My Favorite Destinations: Seville
by Diana Hechler
(January 6, 2004) Even if you’ve never heard of the opera “Carmen”, Seville will permeate your soul with its dramatic possibilities. Carmen is very much a presence in the city and today, students at the University of Seville wander in and out of what was once the tobacco factory where Carmen worked.
The biggest challenge in Seville is negotiating its labyrinthine street lay-out (or rather lack of lay-out). Tiny streets stop and start, especially in the old Jewish quarter of Santa Cruz, and driving is definitely an “adventure”. Give up your car upon arrival and you and your companions will feel your mood lift. Those frustrating one-way alleys will reveal their splendor to you, the pedestrian!
The big draw in town is the magnificent Gothic Cathedral and its Moorish companion, the Giralda Tower. No elevator, of course, but a great view awaits the hardy climber. In the stunning Cathedral, you can marvel at the ornate and massive tomb of Christopher Columbus; yes, THAT Christopher Columbus! For scholars, papers and journals from his voyages are available nearby.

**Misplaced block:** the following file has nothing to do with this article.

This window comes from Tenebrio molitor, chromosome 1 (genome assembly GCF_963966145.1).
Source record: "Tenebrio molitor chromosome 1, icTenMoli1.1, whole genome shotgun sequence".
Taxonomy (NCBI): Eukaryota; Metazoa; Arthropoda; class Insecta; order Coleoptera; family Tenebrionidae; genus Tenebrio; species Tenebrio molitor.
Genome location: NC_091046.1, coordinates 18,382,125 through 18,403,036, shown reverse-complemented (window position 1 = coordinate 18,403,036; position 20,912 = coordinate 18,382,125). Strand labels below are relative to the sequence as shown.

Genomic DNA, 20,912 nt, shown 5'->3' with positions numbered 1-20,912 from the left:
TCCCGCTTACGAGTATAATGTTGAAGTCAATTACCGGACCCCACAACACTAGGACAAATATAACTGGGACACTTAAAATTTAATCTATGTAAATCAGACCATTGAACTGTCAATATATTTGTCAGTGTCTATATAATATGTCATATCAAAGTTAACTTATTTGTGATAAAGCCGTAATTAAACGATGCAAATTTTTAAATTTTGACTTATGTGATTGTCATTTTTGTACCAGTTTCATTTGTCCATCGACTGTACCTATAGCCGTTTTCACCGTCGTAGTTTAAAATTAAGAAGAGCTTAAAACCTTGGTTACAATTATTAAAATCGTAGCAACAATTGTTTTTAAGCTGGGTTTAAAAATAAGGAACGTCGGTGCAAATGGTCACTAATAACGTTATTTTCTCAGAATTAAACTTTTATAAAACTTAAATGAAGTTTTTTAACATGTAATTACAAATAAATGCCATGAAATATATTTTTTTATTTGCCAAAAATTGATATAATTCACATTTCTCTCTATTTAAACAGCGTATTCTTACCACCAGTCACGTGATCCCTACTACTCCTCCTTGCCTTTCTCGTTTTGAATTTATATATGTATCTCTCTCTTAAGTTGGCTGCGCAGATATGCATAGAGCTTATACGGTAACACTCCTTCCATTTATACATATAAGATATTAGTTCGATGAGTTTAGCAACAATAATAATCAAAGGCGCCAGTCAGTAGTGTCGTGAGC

The Royal Palace (Alcazar), just a few steps away, is a magnificent blend of Moorish and Christian architecture that all visitors should explore. Be sure to spend a few moments in the enchanting Moorish garden afterwards. Your weary soul is bound to find solace and peace as the garden works its centuries-old magic.
One of my favorite corners of Seville is the beautiful Maria Luisa Park, even more colorful on Sunday afternoons when the locals and their children come to enjoy its splendors, too. The Plaza de Espana, built for the Exposition of 1929, will take your breath away with its sheer size and grandeur. Close observers might have noticed its brief appearance in the last Star Wars movie. Really!
On the outskirts of the city, you can find the remains of Italica, a Roman town of 2,000 souls built for veterans of the army that conquered Spain. Virtually unvisited by tourists, you might find yourself alone in the old amphitheater, free to commune with the spirits of enthusiastic spectators from 2,000 years ago. You’ll need a car to get there.
A fabulous day-trip is to the bandito stronghold of Ronda, high in the mountains south of Seville. This is the region that offered safe haven to Carmen and her unsavory crowd. The town, impregnable to “uninvited guests”, straddles a deep gorge and the view of the old bridge alone is worth the trip. Check out the Bandito Museum to understand what these mountains meant to Spain and its people.
Don’t forget Flamenco, at night!
For the Kids: Try to get a view of the new bridges crossing the Guadalquivir River. They span the river in several places, looking like giant harps suspended from the sky.